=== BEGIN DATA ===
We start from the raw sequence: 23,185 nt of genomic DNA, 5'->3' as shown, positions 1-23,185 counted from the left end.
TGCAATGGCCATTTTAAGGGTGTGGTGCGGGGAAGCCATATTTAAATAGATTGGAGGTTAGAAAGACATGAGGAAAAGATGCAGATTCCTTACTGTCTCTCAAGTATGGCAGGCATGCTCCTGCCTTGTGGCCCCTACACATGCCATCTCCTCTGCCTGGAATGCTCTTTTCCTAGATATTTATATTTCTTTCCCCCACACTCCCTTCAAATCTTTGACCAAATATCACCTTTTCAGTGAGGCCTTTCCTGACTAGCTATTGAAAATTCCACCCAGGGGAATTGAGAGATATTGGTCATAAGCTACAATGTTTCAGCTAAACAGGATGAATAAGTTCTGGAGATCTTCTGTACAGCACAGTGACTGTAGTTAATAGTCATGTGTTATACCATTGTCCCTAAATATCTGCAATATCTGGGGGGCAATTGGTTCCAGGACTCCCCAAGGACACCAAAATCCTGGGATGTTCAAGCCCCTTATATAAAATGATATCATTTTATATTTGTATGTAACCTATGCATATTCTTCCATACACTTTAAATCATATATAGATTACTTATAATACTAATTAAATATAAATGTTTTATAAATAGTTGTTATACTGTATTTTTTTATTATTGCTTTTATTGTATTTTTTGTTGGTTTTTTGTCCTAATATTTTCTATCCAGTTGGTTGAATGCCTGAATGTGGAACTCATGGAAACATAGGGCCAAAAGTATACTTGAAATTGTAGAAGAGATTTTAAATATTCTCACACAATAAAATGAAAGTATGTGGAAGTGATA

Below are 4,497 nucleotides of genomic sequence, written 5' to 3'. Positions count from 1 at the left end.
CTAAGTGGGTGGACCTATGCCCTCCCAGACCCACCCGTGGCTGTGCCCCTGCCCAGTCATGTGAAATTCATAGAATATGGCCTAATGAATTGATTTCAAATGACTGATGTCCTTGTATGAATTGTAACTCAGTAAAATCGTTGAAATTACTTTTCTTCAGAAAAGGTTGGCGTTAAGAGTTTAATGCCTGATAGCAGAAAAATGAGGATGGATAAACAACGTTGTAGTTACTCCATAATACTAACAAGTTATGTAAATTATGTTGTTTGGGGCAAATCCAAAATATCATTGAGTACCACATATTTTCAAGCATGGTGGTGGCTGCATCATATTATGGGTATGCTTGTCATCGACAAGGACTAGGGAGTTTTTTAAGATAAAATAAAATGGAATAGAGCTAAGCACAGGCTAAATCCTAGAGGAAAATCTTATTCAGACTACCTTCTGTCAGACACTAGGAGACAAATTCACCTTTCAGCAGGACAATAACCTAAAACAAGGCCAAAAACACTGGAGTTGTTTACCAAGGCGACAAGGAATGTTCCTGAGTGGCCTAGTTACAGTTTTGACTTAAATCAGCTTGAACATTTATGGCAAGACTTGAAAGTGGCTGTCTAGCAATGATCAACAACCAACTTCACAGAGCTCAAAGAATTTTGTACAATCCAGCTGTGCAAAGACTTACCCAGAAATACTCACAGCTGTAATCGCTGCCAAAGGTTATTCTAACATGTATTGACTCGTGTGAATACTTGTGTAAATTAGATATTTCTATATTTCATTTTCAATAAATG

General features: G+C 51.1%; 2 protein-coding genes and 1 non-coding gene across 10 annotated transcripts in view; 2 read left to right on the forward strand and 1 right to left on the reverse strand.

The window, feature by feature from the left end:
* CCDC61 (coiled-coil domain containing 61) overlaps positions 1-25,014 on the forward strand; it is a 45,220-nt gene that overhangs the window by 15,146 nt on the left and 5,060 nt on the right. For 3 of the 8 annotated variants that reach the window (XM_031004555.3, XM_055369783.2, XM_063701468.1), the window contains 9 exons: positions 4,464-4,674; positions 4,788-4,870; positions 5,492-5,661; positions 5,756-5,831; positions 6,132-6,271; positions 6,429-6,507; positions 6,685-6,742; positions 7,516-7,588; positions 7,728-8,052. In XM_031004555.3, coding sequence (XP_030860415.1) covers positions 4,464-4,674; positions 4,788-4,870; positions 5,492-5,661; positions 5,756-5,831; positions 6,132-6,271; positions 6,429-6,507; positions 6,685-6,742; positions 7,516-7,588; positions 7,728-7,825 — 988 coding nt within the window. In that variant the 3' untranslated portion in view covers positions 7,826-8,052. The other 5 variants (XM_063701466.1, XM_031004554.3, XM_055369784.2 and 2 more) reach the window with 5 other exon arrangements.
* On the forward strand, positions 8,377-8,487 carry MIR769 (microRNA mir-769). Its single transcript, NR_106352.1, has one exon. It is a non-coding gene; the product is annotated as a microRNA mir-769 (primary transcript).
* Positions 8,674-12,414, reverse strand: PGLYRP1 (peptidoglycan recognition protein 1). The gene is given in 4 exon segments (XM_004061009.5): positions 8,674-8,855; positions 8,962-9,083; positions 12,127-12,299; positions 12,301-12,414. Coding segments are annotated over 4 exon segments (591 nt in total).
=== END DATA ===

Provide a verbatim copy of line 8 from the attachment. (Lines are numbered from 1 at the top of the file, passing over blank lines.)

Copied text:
* On the forward strand, positions 8,377-8,487 carry MIR769 (microRNA mir-769). Its single transcript, NR_106352.1, has one exon. It is a non-coding gene; the product is annotated as a microRNA mir-769 (primary transcript).